Woodrum’s point was underscored in a Monday afternoon meeting about maternal mortality rates in West Virginia, which are higher than in most of the country, particular for non-white residents.
Woodrum raised concerns that required reports on the issue were not made available to lawmakers ahead of the meeting. A representative from DHHR said the agency had the data, but had not compiled it into a report yet.
Addressing health issues head-on
Fixing DHHR alone is not enough to reverse problems with social services and poor health trends in West Virginia. To be sure, a more responsive agency could provide better data illuminating potential solutions, and could keep some of the most vulnerable West Virginians in the care of the state out of danger. But it falls to lawmakers to create new policies to increase access to affordable and quality health care, and so far they’ve failed to get many meaningful measures across the finish line.
“Unfortunately, we see a lot of studies and we get a lot of recommendations, and often the Legislature fails to act or to address the root causes of our poor public health outcomes,” said Del. Mike Pushkin, D-Kanawha, who recently won reelection and is the chair of the state Democratic Party. “Many efforts never make it onto the agenda, or many bills that do pass don’t get funded.”
Last session alone, lawmakers failed to pass a bill aimed at holding accountable and improving the state’s foster care system, which a Mountain State Spotlight investigation found has sent kids in the state’s care to out-of-state homes with documented cases of abuse and neglect. The bill had bipartisan support, but was gutted in the Senate Finance Committee, and then died at the end of the session. Similarly, bills to decrease the cost of insulin and to provide raises for state-employed social workers, who DHHR has struggled to hire and retain, also failed in spite of bipartisan support.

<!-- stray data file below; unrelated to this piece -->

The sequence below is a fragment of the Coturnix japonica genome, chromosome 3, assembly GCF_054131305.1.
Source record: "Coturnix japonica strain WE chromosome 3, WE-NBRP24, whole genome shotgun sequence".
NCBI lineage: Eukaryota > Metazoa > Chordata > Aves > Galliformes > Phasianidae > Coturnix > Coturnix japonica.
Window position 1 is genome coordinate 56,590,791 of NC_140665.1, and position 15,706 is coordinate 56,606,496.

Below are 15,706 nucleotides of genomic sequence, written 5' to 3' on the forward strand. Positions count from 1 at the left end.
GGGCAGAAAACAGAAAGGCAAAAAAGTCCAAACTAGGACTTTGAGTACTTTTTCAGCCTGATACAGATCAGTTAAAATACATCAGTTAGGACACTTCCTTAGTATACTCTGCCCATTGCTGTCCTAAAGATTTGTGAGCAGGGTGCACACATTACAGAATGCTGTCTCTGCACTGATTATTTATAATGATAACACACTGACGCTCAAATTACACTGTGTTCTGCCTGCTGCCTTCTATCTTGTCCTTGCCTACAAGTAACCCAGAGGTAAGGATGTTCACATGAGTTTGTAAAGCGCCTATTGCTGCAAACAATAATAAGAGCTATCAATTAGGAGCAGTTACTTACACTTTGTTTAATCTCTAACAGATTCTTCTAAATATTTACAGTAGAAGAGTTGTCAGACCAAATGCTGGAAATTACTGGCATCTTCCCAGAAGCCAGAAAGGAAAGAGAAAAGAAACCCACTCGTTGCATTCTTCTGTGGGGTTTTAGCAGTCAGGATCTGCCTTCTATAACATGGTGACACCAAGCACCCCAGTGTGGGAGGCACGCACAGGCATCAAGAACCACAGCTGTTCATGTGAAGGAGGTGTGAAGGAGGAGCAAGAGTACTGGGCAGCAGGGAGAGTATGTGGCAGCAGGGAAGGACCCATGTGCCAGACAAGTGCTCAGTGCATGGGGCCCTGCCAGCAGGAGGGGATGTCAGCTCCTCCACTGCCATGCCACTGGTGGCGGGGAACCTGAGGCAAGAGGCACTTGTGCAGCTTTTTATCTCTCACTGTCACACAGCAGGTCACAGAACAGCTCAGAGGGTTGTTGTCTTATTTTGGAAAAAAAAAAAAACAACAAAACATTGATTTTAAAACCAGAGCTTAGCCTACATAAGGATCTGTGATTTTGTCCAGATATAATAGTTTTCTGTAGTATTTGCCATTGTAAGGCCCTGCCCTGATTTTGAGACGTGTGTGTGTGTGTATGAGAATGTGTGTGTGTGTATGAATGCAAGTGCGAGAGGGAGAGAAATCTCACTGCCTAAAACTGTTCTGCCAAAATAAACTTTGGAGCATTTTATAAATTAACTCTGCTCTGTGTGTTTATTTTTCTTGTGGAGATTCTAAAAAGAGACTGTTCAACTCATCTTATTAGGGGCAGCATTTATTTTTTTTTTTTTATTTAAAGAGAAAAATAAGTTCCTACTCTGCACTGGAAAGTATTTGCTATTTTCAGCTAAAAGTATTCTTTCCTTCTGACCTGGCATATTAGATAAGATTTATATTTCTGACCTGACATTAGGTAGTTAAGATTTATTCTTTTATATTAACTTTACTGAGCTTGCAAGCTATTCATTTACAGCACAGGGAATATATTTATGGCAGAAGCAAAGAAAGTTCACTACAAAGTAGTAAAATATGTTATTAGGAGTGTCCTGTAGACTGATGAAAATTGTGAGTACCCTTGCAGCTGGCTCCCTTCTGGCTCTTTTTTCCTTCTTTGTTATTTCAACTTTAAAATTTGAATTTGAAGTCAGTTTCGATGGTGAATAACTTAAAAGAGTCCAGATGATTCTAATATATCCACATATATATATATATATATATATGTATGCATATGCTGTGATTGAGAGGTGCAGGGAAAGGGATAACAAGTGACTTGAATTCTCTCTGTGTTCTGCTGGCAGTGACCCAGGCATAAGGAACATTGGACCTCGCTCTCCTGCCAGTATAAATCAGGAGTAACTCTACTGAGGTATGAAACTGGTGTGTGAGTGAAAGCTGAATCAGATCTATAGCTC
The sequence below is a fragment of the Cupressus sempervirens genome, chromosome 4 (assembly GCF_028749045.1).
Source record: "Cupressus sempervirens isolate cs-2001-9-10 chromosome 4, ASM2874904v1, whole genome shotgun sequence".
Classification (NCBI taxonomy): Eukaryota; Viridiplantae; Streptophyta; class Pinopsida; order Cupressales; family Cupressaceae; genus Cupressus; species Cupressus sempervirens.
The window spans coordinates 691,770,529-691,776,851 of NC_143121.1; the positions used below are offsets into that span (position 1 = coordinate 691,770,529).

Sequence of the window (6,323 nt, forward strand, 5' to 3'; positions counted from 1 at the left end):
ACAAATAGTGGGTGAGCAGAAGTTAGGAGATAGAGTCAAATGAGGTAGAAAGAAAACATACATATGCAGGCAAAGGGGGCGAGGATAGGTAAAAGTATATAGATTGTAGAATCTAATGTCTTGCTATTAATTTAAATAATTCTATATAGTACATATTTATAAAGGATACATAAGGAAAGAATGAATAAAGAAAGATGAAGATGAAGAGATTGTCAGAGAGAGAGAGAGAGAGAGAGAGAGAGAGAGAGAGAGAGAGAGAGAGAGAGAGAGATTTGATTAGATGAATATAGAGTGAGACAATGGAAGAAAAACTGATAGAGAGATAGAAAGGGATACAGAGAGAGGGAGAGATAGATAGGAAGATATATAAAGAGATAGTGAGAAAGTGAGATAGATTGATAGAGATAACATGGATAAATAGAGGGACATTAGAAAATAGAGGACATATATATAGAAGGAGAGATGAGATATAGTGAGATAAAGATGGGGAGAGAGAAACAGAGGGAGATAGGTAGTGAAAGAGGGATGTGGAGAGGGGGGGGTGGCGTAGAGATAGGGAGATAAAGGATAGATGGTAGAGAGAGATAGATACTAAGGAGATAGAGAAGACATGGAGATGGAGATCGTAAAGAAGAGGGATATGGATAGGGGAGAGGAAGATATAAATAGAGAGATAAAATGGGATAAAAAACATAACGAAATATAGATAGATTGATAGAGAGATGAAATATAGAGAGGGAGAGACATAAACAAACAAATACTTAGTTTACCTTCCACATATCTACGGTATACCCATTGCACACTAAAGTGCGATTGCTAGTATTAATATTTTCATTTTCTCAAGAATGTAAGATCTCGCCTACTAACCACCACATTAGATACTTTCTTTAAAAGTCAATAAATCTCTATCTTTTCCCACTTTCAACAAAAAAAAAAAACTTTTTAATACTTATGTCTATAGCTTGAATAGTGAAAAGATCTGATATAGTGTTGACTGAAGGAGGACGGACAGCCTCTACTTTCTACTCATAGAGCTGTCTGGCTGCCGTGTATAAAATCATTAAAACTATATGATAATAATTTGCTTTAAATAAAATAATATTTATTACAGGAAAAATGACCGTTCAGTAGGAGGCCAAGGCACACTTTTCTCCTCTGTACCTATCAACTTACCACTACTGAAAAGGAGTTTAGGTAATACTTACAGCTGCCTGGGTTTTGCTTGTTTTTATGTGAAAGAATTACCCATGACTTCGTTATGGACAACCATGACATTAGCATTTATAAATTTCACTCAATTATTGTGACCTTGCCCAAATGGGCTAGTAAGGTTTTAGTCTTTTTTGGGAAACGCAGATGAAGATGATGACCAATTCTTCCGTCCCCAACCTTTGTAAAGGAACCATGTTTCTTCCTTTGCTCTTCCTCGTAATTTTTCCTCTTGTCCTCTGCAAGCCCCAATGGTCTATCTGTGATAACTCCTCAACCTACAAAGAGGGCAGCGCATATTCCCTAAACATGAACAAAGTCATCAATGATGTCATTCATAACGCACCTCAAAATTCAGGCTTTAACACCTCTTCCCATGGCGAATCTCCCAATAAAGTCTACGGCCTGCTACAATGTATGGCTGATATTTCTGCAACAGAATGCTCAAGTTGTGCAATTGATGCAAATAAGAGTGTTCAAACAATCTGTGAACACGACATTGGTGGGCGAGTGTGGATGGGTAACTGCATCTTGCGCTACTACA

Ultimately, state social workers got raises from Justice who unilaterally allocated funds dedicated to unfilled positions.
And even while West Virginia’s overdose and substance abuse rates remain high, lawmakers didn’t pass any substantive legislation to address the problem. Instead, in spite of years of state-commissioned reports indicating that harsher criminal sentences for drug offenders were not helping the state’s high rate of substance abuse disorders, lawmakers passed bills increasing penalties for people arrested for possession of fentanyl in multiple circumstances.
Lawmakers on both sides of the aisle, including leaders of the Republican supermajority, agree that changes need to be made and will likely be a priority this coming session. But so far, no concrete plan has been made public.
“I’ve only heard about legislation addressing DHHR,” said Del. Kayla Young, D-Kanawha, who noted that there are still nearly two months before the regular session. “Our foster care bill got gutted last year and we never really got anything substantive passed. Substance abuse is another problem we haven’t touched much the past few years. I’m hopeful those things happen, but I haven’t heard anyone talk about any of that yet.”
At this point in the year, lawmakers’ list of priorities is long and diverse, from taking up a stalled bill to increase access to contraceptives and help adoptive parents, to tackling substance abuse disorders to addressing maternal mortality rates.
Over the next months, Republican legislative leaders will speak with their caucuses and identify priority policy proposals that have the potential to pass with a majority. And in January, they’ll present that to the public.